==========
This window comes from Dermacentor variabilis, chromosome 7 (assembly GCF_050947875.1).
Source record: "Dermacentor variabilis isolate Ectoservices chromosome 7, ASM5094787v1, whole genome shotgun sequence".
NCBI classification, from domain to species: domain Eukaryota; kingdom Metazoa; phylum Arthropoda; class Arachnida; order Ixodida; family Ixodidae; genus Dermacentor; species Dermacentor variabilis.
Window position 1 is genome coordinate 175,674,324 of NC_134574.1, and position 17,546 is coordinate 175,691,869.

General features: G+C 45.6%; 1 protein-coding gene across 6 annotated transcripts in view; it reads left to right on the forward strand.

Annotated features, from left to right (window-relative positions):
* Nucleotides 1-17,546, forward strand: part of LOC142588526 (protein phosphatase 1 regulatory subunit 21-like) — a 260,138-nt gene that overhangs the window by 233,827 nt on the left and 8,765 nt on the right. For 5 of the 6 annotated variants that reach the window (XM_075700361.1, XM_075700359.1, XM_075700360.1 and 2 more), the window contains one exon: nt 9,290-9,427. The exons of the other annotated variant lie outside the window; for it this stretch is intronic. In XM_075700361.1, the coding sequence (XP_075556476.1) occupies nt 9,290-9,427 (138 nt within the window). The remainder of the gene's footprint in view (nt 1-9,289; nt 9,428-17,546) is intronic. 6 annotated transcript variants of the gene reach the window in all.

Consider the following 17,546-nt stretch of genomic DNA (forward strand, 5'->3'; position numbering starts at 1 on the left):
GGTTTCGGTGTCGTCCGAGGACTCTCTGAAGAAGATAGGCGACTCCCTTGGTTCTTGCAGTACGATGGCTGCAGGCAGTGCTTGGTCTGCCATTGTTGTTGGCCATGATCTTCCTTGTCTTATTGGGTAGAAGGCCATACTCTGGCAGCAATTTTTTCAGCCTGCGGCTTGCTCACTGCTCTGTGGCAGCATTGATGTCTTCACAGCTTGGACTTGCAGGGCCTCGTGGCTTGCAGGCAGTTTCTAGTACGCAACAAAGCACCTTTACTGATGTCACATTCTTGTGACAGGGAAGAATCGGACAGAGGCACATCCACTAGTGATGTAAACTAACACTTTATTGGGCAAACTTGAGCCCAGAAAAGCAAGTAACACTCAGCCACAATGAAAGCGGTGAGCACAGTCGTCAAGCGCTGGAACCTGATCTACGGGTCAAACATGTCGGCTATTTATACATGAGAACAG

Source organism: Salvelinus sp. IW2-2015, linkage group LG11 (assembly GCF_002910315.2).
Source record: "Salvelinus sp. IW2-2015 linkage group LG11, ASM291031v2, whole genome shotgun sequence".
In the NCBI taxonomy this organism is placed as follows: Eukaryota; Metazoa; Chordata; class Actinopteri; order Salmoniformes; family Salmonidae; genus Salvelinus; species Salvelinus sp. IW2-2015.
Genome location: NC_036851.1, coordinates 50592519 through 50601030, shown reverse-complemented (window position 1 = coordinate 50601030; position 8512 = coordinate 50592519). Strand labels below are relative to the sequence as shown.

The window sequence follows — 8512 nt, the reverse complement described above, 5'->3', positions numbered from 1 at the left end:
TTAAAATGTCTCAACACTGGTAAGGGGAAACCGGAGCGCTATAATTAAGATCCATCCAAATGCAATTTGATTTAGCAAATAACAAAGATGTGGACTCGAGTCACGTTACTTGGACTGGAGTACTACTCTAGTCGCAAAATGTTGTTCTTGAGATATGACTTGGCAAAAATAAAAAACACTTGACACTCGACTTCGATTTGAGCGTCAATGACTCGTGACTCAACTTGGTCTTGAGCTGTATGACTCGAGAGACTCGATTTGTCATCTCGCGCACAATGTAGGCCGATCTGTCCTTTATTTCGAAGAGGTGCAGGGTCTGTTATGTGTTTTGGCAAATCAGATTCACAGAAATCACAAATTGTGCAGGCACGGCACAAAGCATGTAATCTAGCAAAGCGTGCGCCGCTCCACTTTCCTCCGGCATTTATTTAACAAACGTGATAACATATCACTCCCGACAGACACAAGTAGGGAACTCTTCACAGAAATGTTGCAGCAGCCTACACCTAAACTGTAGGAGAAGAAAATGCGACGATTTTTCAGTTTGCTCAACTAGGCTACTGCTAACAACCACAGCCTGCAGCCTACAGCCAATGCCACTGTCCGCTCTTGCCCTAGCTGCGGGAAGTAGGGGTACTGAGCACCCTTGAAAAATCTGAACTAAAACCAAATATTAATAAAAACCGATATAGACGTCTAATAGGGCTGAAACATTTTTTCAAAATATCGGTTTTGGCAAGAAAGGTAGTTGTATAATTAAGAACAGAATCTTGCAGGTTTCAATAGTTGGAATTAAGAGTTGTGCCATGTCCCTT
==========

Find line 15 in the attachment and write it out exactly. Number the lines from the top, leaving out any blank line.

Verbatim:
TTAAAATGTCTCAACACTGGTAAGGGGAAACCGGAGCGCTATAATTAAGATCCATCCAAATGCAATTTGATTTAGCAAATAACAAAGATGTGGACTCGAGTCACGTTACTTGGACTGGAGTACTACTCTAGTCGCAAAATGTTGTTCTTGAGATATGACTTGGCAAAAATAAAAAACACTTGACACTCGACTTCGATTTGAGCGTCAATGACTCGTGACTCAACTTGGTCTTGAGCTGTATGACTCGAGAGACTCGATTTGTCATCTCGCGCACAATGTAGGCCGATCTGTCCTTTATTTCGAAGAGGTGCAGGGTCTGTTATGTGTTTTGGCAAATCAGATTCACAGAAATCACAAATTGTGCAGGCACGGCACAAAGCATGTAATCTAGCAAAGCGTGCGCCGCTCCACTTTCCTCCGGCATTTATTTAACAAACGTGATAACATATCACTCCCGACAGACACAAGTAGGGAACTCTTCACAGAAATGTTGCAGCAGCCTACACCTAAACTGTAGGAGAAGAAAATGCGACGATTTTTCAGTTTGCTCAACTAGGCTACTGCTAACAACCACAGCCTGCAGCCTACAGCCAATGCCACTGTCCGCTCTTGCCCTAGCTGCGGGAAGTAGGGGTACTGAGCACCCTTGAAAAATCTGAACTAAAACCAAATATTAATAAAAACCGATATAGACGTCTAATAGGGCTGAAACATTTTTTCAAAATATCGGTTTTGGCAAGAAAGGTAGTTGTATAATTAAGAACAGAATCTTGCAGGTTTCAATAGTTGGAATTAAGAGTTGTGCCATGTCCCTT